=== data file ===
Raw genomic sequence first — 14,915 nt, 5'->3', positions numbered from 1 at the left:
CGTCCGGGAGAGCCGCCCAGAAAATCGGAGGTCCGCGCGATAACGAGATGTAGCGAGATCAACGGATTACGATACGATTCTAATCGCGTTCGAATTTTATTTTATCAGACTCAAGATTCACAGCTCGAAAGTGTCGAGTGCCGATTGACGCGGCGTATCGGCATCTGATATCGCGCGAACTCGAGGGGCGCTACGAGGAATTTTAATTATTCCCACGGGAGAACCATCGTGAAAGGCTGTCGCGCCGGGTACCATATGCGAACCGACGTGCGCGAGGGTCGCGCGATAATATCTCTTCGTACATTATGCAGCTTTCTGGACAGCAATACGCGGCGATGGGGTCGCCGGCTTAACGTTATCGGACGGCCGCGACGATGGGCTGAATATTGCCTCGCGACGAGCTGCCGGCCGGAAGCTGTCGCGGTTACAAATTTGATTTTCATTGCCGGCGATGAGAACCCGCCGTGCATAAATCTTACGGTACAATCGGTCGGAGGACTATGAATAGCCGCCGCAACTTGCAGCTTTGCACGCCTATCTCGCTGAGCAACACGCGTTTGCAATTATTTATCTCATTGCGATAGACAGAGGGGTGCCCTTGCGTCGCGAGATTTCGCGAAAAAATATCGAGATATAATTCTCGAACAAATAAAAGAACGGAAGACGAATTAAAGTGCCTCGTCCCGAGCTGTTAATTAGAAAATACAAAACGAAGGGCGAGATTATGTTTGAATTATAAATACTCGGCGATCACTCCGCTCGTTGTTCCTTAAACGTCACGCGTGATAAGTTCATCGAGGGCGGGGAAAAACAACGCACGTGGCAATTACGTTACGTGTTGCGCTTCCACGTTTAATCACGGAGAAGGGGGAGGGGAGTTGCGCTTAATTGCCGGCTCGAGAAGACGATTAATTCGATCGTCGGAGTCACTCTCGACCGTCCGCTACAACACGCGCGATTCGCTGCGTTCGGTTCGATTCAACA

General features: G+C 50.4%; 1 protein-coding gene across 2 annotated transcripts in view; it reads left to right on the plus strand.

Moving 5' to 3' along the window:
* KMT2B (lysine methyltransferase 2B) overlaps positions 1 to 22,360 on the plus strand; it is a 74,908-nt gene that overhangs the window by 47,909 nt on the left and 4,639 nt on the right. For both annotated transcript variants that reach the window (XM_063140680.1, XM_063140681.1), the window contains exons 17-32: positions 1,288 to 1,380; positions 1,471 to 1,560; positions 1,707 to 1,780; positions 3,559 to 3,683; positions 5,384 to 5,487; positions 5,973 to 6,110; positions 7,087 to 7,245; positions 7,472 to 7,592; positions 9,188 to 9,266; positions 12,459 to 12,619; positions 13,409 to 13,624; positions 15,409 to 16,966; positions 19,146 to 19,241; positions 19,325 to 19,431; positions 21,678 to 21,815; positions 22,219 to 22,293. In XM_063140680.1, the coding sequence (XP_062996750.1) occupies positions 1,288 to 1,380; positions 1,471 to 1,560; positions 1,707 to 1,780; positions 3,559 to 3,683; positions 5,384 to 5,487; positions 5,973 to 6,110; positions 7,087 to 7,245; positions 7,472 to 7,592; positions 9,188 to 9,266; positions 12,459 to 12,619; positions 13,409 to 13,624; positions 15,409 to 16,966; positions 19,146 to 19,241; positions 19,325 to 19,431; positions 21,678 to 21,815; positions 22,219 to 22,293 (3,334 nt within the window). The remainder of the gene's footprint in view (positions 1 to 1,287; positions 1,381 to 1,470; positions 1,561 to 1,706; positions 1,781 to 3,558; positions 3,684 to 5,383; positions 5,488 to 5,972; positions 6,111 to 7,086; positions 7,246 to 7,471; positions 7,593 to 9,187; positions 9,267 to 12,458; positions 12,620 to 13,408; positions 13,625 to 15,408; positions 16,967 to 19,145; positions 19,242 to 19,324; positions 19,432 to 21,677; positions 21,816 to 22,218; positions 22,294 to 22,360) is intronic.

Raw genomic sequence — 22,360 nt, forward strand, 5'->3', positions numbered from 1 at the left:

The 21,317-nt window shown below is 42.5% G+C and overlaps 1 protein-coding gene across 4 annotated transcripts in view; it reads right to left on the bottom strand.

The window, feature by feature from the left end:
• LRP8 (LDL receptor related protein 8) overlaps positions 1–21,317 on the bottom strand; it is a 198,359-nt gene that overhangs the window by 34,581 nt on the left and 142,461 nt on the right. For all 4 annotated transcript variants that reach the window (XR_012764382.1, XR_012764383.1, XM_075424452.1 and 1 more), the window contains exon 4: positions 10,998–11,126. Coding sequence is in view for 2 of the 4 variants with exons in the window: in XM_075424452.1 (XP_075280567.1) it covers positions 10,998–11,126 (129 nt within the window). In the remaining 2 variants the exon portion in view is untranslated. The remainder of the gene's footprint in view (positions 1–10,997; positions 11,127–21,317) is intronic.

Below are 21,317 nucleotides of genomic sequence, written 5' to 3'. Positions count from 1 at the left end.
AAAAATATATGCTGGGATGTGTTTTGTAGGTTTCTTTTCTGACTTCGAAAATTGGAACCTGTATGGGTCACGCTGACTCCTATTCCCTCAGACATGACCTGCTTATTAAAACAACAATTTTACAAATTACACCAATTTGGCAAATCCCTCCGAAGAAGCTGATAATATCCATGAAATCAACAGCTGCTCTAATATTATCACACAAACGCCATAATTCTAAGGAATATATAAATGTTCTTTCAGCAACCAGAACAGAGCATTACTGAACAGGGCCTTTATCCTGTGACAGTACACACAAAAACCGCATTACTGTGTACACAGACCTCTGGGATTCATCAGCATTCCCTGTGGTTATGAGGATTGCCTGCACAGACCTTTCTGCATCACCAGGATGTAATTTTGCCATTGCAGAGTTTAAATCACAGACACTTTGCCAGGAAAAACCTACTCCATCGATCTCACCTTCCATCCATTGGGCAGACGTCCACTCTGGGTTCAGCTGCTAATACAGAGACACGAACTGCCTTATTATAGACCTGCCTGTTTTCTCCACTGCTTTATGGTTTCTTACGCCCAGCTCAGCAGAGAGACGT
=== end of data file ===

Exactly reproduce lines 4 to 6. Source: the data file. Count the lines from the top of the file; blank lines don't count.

Moving 5' to 3' along the window:
* KMT2B (lysine methyltransferase 2B) overlaps positions 1 to 22,360 on the plus strand; it is a 74,908-nt gene that overhangs the window by 47,909 nt on the left and 4,639 nt on the right. For both annotated transcript variants that reach the window (XM_063140680.1, XM_063140681.1), the window contains exons 17-32: positions 1,288 to 1,380; positions 1,471 to 1,560; positions 1,707 to 1,780; positions 3,559 to 3,683; positions 5,384 to 5,487; positions 5,973 to 6,110; positions 7,087 to 7,245; positions 7,472 to 7,592; positions 9,188 to 9,266; positions 12,459 to 12,619; positions 13,409 to 13,624; positions 15,409 to 16,966; positions 19,146 to 19,241; positions 19,325 to 19,431; positions 21,678 to 21,815; positions 22,219 to 22,293. In XM_063140680.1, the coding sequence (XP_062996750.1) occupies positions 1,288 to 1,380; positions 1,471 to 1,560; positions 1,707 to 1,780; positions 3,559 to 3,683; positions 5,384 to 5,487; positions 5,973 to 6,110; positions 7,087 to 7,245; positions 7,472 to 7,592; positions 9,188 to 9,266; positions 12,459 to 12,619; positions 13,409 to 13,624; positions 15,409 to 16,966; positions 19,146 to 19,241; positions 19,325 to 19,431; positions 21,678 to 21,815; positions 22,219 to 22,293 (3,334 nt within the window). The remainder of the gene's footprint in view (positions 1 to 1,287; positions 1,381 to 1,470; positions 1,561 to 1,706; positions 1,781 to 3,558; positions 3,684 to 5,383; positions 5,488 to 5,972; positions 6,111 to 7,086; positions 7,246 to 7,471; positions 7,593 to 9,187; positions 9,267 to 12,458; positions 12,620 to 13,408; positions 13,625 to 15,408; positions 16,967 to 19,145; positions 19,242 to 19,324; positions 19,432 to 21,677; positions 21,816 to 22,218; positions 22,294 to 22,360) is intronic.

Raw genomic sequence — 22,360 nt, forward strand, 5'->3', positions numbered from 1 at the left: